Cricket: Australian Domestic scene: Luke Pomersbach and Aaron Finch

Luke Pomersbach in action during the 2012/2013 season (source: ESPN Cricinfo/Getty Images)
Luke Pomersbach in action during the 2012/2013 season (source: ESPN Cricinfo/Getty Images)

There can be no denying that the depth of talent in Australian cricket is at an all-time high.

From the miserly all-rounders to the top order aggressors, it is hard to miss someone who racks up runs or takes lots of wickets.

Luke Pomersbach is one such top order batsman who has begun to make a new life for himself in Queensland, after circumstances forced him to take a break from all cricket in 2011.

Victoria’s Aaron Finch in a way is a partner in crime; same sort of height, build, and style.


Starting his career a month into the 2006/2007 domestic season, Pomersbach’s talent as a batsman came against the touring England XI at the WACA.  Scoring 101 was just the start of a small run of form, as he accumulated 137 runs against Tasmania in a first class game a few weeks later.

For all the success Pomersbach has had, his life as a top level cricketer has been peppered by a number of incidents that have limited his chances at both state and international level.

A debut as an Australian Twenty20 player has gone down in the history books as one of the more unusual.  While still suspended from the Western Australia Warriors, Pomersbach was plucked from the crowd to replace an injured Brad Hodge.  Making 15 from seven deliveries, it was Pomersbach’s first taste of the international scene.

That venture remains his only time in the green and gold.  Amassing 743 runs at an average of almost 62 in 2007-2008 has been the left-handers most prolific season to date.

Despite all the flourishing early in his domestic tenure, Pomersbach had to face time on the sidelines in 2009, and this was the turning point during his time at the Warriors.

In what was a fluctuating next two years, Pomersbach returned to the Warriors side in 2010, but never quite found the spark that made him a short-form regular.

Queensland beckoned for a change of pace, and Pomersbach shone for the Brisbane heat in BBL|02, scoring almost 400 runs at an average of more than 44.  Pivotal to the Heat success was a masterful 112 not out from Pomersbach in the semi final against the Melbourne Renegades.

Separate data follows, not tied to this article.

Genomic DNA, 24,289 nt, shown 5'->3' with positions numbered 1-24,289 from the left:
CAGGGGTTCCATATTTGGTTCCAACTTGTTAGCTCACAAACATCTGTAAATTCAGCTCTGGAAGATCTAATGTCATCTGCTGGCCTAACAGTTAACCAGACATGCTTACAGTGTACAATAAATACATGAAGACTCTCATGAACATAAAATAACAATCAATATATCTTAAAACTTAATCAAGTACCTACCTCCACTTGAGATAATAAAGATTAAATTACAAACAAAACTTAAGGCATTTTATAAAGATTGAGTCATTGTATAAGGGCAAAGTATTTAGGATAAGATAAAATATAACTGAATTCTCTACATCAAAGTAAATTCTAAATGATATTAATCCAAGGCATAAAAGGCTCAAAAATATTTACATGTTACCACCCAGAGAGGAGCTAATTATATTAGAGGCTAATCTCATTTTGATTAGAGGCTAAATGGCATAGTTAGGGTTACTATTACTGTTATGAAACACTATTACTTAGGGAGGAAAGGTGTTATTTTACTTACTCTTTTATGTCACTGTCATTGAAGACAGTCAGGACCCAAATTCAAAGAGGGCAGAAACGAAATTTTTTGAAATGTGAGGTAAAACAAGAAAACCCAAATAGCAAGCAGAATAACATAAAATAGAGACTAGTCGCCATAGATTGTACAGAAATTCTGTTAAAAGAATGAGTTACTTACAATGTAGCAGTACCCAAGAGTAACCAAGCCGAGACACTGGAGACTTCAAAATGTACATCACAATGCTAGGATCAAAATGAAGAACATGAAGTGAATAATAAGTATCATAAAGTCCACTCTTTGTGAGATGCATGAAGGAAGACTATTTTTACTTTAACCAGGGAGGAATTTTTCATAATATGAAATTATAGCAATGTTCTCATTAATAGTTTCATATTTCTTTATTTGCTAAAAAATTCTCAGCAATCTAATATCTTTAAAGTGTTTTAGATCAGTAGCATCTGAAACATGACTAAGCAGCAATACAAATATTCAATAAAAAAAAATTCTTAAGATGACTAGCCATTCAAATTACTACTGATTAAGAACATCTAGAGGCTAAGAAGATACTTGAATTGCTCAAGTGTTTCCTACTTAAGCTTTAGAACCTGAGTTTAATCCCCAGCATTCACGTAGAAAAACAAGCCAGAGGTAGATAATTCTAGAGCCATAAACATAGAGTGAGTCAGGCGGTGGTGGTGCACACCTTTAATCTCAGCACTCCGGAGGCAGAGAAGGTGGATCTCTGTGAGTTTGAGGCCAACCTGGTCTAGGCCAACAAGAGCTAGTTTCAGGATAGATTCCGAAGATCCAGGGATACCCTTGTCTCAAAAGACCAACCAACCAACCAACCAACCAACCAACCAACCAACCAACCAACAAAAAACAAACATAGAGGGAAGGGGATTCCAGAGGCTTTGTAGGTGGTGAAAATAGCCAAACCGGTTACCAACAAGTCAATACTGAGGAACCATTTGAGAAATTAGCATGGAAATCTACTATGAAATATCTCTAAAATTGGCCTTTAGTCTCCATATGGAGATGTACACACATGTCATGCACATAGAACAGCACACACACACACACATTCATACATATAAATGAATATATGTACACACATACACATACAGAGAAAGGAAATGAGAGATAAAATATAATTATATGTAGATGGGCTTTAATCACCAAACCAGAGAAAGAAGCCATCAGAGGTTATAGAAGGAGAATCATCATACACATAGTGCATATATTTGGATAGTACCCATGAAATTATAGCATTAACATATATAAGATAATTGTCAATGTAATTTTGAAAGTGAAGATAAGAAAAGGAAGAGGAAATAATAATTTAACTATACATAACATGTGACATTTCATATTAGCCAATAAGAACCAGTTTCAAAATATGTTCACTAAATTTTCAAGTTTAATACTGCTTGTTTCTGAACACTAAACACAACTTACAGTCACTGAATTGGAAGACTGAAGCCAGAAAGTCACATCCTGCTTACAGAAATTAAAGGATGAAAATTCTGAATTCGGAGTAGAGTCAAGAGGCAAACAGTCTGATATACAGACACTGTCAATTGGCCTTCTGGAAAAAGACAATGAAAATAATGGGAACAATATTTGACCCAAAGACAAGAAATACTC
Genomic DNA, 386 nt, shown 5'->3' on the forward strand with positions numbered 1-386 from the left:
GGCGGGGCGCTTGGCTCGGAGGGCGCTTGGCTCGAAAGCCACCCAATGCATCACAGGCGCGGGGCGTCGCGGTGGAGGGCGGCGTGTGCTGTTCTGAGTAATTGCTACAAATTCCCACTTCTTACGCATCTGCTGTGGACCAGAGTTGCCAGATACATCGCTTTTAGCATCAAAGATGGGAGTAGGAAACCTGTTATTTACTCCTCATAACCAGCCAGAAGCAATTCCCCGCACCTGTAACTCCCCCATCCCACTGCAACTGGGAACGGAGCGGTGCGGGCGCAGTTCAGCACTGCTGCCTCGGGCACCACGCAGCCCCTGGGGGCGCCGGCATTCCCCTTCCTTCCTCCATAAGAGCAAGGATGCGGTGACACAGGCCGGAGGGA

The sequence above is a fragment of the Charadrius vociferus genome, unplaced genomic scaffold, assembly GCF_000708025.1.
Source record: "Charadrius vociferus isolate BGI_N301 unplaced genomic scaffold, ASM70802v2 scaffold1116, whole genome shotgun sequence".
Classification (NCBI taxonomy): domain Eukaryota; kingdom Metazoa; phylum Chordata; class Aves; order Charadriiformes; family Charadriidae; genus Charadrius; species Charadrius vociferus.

The way Finch stands tall against bowling attacks around the world and bludgeons them to all parts of the ground has made people turn heads.

Having smashed a record-breaking 156 against England in August of 2013, Finch’s short form career has continued to be his  greatest asset to both the Victoria Bushrangers and Australia.

Where Finch has excelled in the one-day arena, the concern has been in the Sheffield Shield.  Just two centuries from 37 first-class matches has been coupled with spells of low scores across the season.

Maturity comes at different paces and times for each cricketer.  For Finch, it was a waiting game before he got his chance.  Last year, in an interview with The Weekly Review, the intent was to continue to strive for a baggy green.

“I want to play Test cricket for Australia…I think that is the ultimate goal.  The bar has been set high, and hopefully I can set it a bit higher,” said Finch in December of 2012.

Important to Finch’s development has been his shot repertoire.   Key to securing a place in his state Sheffield Shield side is using and implementing the leadership skills as skipper of Big Bash League side the Melbourne Renegades.

Making the transition to the first-class arena will continue to be the area that Finch must work the hardest.  However, a 97 against South Australia in a recent Sheffield Shield match is a great indication that the Victorian can knuckle down and play out a long innings.

Aaron Finch during BBL|02 (photo: mine)
Aaron Finch during BBL|02 (photo: mine)

Current happenings

It has not been easy for either batsman to punch their way into the national side, and at times their own state squad.

Finch’s success has come in the recent 12 months, and the statement he made in England meant that it was not just Australia who took notice.  The sheer power that Finch has makes him so destructive.

Experience plays a critical part in a reliable cricket team, and there is little doubt of the knowledge that Finch brings with his time at the crease, to help mentor and develop younger players.

Pomersbach has endured hardships not just inside the boundary rope, but also outside.  A re-ignition came from being picked up by both Queensland and the Brisbane Heat, under now Australian coach Darren Lehmann.

A former Bradman Young Player of the Year, his first class average hovers around the 40 mark.  Before the commencement of the 2013 Indian Premier League (IPL), Pomersbach  declared that he wanted to put controversy behind him and focus on cricket.

Either player still has a chance to play at the top level again.  It is simply a matter of biding time and making themselves noticed.


2 thoughts on “Cricket: Australian Domestic scene: Luke Pomersbach and Aaron Finch”

  1. “There can be no denying that the depth of talent in Australian cricket is at an all-time high.”

    Seriously? Higher than the nineties/early 00s when players like Martin Love, Jamie Siddons, Mike Hussey, Darren Lehmann etc. were scoring hundreds upon hundreds in Shield cricket and not getting close to the Test team?

    1. I’ll rephrase somewhat, and say that there is a lot of talent in the ranks, but it is being plucked too young, and hence being destroyed. I agree re your comment about the era of players, but they still exist. Unfortunately, they don’t get to score all those hundreds and instead are plucked from obscurity, giving the experienced players no chance.

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